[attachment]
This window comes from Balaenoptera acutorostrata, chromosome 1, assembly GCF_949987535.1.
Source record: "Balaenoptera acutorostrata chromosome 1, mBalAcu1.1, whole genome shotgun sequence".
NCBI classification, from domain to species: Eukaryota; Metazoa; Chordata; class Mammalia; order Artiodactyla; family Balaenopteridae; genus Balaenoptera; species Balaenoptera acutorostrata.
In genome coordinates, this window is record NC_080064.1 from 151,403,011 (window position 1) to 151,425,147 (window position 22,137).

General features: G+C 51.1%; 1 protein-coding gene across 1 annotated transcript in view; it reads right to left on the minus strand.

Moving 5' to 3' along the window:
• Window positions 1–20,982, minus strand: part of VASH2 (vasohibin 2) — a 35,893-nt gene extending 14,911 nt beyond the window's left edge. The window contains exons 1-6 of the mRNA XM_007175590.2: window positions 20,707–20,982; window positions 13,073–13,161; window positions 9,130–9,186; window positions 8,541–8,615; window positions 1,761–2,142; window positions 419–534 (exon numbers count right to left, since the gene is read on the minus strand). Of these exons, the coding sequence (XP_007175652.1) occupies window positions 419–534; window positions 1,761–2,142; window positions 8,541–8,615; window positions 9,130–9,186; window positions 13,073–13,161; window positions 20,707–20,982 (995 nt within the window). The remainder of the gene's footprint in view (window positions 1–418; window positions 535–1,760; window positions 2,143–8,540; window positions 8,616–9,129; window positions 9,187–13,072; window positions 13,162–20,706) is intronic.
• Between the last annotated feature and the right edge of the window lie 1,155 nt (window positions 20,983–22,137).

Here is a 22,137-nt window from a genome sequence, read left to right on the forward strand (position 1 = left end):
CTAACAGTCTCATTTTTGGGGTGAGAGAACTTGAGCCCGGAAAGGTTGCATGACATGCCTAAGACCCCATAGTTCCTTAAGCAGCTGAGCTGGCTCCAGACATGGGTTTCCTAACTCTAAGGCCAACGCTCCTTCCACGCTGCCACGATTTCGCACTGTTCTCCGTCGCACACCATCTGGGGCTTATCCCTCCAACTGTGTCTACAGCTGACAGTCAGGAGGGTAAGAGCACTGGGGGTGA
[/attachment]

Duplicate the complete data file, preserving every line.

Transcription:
This window comes from Balaenoptera acutorostrata, chromosome 1, assembly GCF_949987535.1.
Source record: "Balaenoptera acutorostrata chromosome 1, mBalAcu1.1, whole genome shotgun sequence".
NCBI classification, from domain to species: Eukaryota; Metazoa; Chordata; class Mammalia; order Artiodactyla; family Balaenopteridae; genus Balaenoptera; species Balaenoptera acutorostrata.
In genome coordinates, this window is record NC_080064.1 from 151,403,011 (window position 1) to 151,425,147 (window position 22,137).

General features: G+C 51.1%; 1 protein-coding gene across 1 annotated transcript in view; it reads right to left on the minus strand.

Moving 5' to 3' along the window:
• Window positions 1–20,982, minus strand: part of VASH2 (vasohibin 2) — a 35,893-nt gene extending 14,911 nt beyond the window's left edge. The window contains exons 1-6 of the mRNA XM_007175590.2: window positions 20,707–20,982; window positions 13,073–13,161; window positions 9,130–9,186; window positions 8,541–8,615; window positions 1,761–2,142; window positions 419–534 (exon numbers count right to left, since the gene is read on the minus strand). Of these exons, the coding sequence (XP_007175652.1) occupies window positions 419–534; window positions 1,761–2,142; window positions 8,541–8,615; window positions 9,130–9,186; window positions 13,073–13,161; window positions 20,707–20,982 (995 nt within the window). The remainder of the gene's footprint in view (window positions 1–418; window positions 535–1,760; window positions 2,143–8,540; window positions 8,616–9,129; window positions 9,187–13,072; window positions 13,162–20,706) is intronic.
• Between the last annotated feature and the right edge of the window lie 1,155 nt (window positions 20,983–22,137).

Here is a 22,137-nt window from a genome sequence, read left to right on the forward strand (position 1 = left end):
CTAACAGTCTCATTTTTGGGGTGAGAGAACTTGAGCCCGGAAAGGTTGCATGACATGCCTAAGACCCCATAGTTCCTTAAGCAGCTGAGCTGGCTCCAGACATGGGTTTCCTAACTCTAAGGCCAACGCTCCTTCCACGCTGCCACGATTTCGCACTGTTCTCCGTCGCACACCATCTGGGGCTTATCCCTCCAACTGTGTCTACAGCTGACAGTCAGGAGGGTAAGAGCACTGGGGGTGA